My initial task upon starting the project was to review all of The Skills Networks' user facing interfaces and content, identifying any obvious gaps.
Immediately two obvious problems stood out:
Very minimal responsive implementation for the site and learning app, meaning that users couldn't complete most signup processes or forms on anything other than desktop devices.
Zero consideration for any basic accessibility standards.
Based on these two findings I proceeded to facilitate user interviews to find out how clients used the website as well as access BI to pull data around typical devices and ways people accessed The Skills Network.
The results were shocking.
73% of users were trying to sign up and access via mobile despite the site not being compatible. Through the interviews it also became clear that most users really struggled with the length and complexity of the various forms they had to fill in to sign up for a course or get funding for one. Many would start on mobile and then switch to desktop to be able to complete the process. There were also a high number (≈30%) of users who struggled with accessibility, one of the main complaints being the lack of contrast due to how the brand colours had been utilised. Many also mentioned the unclear labelling and confusing use of industry language and acronyms.
A tale of two concurrent projects
With the initial findings in place a plan was hatched - the goals were to make everything clear, simple, accessible and inclusive.
On the UX side this would include a new responsive UI, an optimisation of signup processes and forms, simplification of the sitemap, and a rewrite of all copy. I led the creation of a component based design system using an atomic approach to enable quicker and easier prototyping and to help enable reactive improvements and refinements in future. I created both high and low level design concepts for mobile and desktop. I worked with internal copywriters to ensure all text was as simple and inclusive as possible.
For the rebrand, I was constrained by the business wanting to improve and build on what they already had rather than a blank canvas redesign. I created a similar but more accessible version of the existing brand colour palette along with introducing more accessible fonts. Guidelines on inclusivity for both text and imagery were included in the new brand book. I tasked the graphic designers on my team with creating a bespoke in-house library of inclusive and playful illustrations to replace generic stock photography that the brand had relied on previously. The brand logo was updated and simplified, enabling the symbol to still be legible when used at smaller sizes.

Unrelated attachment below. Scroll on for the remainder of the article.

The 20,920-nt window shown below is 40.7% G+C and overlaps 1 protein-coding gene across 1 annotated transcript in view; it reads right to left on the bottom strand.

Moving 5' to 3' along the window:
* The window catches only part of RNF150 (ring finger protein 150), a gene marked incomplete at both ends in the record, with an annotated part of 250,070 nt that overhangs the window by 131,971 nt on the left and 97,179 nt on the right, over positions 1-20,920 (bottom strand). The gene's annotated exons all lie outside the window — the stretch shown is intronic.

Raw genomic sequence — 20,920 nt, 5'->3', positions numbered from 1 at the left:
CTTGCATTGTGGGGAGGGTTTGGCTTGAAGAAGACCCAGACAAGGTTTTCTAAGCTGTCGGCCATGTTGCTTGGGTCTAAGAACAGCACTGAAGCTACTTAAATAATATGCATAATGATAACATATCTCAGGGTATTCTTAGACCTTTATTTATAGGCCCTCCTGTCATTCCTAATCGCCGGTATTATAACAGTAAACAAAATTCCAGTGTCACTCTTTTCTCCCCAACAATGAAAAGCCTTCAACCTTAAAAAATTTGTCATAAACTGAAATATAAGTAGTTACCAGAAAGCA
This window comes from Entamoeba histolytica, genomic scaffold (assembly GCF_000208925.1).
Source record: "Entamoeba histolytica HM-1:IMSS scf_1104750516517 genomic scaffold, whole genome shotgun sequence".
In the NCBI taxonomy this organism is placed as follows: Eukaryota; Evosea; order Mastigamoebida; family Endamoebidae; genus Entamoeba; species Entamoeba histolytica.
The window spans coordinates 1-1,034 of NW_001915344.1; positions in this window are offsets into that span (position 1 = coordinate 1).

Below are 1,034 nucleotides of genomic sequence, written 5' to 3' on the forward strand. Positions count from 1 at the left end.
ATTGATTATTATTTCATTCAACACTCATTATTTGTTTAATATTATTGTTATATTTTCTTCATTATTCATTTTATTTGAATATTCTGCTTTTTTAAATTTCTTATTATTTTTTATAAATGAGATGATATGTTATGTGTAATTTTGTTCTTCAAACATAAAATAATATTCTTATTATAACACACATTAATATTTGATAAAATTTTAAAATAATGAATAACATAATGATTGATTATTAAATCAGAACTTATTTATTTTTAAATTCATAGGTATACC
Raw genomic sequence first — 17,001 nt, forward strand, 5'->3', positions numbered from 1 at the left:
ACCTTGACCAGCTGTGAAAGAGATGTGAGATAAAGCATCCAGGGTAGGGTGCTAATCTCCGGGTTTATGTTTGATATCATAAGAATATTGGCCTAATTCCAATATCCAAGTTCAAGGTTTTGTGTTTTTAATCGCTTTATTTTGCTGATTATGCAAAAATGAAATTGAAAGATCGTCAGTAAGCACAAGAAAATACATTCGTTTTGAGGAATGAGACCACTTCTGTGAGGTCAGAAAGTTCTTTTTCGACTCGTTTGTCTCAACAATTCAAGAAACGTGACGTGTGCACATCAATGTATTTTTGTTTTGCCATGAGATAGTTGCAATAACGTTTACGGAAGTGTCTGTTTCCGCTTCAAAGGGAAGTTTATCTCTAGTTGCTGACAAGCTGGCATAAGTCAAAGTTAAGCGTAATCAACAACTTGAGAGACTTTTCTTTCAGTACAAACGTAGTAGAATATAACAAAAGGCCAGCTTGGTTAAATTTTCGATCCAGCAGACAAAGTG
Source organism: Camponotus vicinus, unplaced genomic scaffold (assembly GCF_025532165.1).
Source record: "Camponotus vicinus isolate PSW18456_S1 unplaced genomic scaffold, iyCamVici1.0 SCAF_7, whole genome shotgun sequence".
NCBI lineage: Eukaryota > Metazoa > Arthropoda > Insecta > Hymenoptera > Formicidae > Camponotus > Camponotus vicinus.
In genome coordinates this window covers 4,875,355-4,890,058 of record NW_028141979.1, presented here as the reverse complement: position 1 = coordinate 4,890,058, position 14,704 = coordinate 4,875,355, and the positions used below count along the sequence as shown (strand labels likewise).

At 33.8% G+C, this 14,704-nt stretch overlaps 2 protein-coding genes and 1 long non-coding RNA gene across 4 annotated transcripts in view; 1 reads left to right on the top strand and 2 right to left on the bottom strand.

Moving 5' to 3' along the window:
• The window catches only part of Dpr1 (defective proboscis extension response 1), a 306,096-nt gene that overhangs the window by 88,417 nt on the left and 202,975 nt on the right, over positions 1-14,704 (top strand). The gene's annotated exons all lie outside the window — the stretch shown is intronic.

To be successful in the project, we needed to achieve the following:
A clear, easy to use, website that could be accessed from any device by anyone wanting to sign up for a course.
Simple, accessible, inclusive and clear new branding.
For the UX overhaul we started by going through the sitemap and reducing it as much as possible, rearranging the hierarchy to be logical and easy to navigate (see before/after maps in presentation above). We then moved on to refining all forms and signup processes. We achieved this by liaising with SME's and stakeholders within the business to reduce and reorder content, optimising any user form as much as possible. We created a new, more concise 'happy path' for signup that had clear signposts and help text to help users get through the process. We A/B tested it against the existing journey, finding that it performed almost 100% better immediately. After implementing the new signup journey we further refined it, testing against the previous version each time until we had a signup process that performed 5x better than the original when combined with the new cross device compatible UI and simplified site map. Once this was in place, we utilised the marketing copywriters to optimise all site copy and rewrite it in an accessible way, while also introducing must have basic best practises such as alt text on all imagery.
For the rebrand, after carrying out an extensive competitor analysis, we surveyed stakeholders within the business and worked with the marketing team to create a 100 page brand manifesto. In it we detailed everything that The Skills Network stood for and how to apply it to every user facing output coming out of the business. We championed diversity, inclusion and accessibility. These were areas I felt were key to any education company and something that was reflected in our findings from user data and interviews too. I was responsible for moulding the creative direction of the entire rebrand, from picking the colour palette and fonts to defining the illustration style, how we used photography and the tone of voice.
This project was one of the most of extensive and rewarding of my career so far. Utilising my hand recruited team of talented designers I was able to totally reshape a brand and all of its customer touch points across all mediums. Our work transformed every area of the business - both physical and digital - we even redecorated the offices.
The power of applying UX thinking and processes to an entire brand resulted in a corporate identity and experience that was not only totally cohesive and consistent, but one that was fun, approachable, accessible and inclusive.
Customer feedback both via user surveys/research and from social media was overwhelmingly positive. The numbers spoke for themselves too. We saw signup on certain courses go from <200 per week to in some cases almost 1000. Bounce rates on sign up forms dropped exponentially. Customer complaints dropped by almost 50%. The website went from page 6 of google to the top 5 results in the relevant key word areas.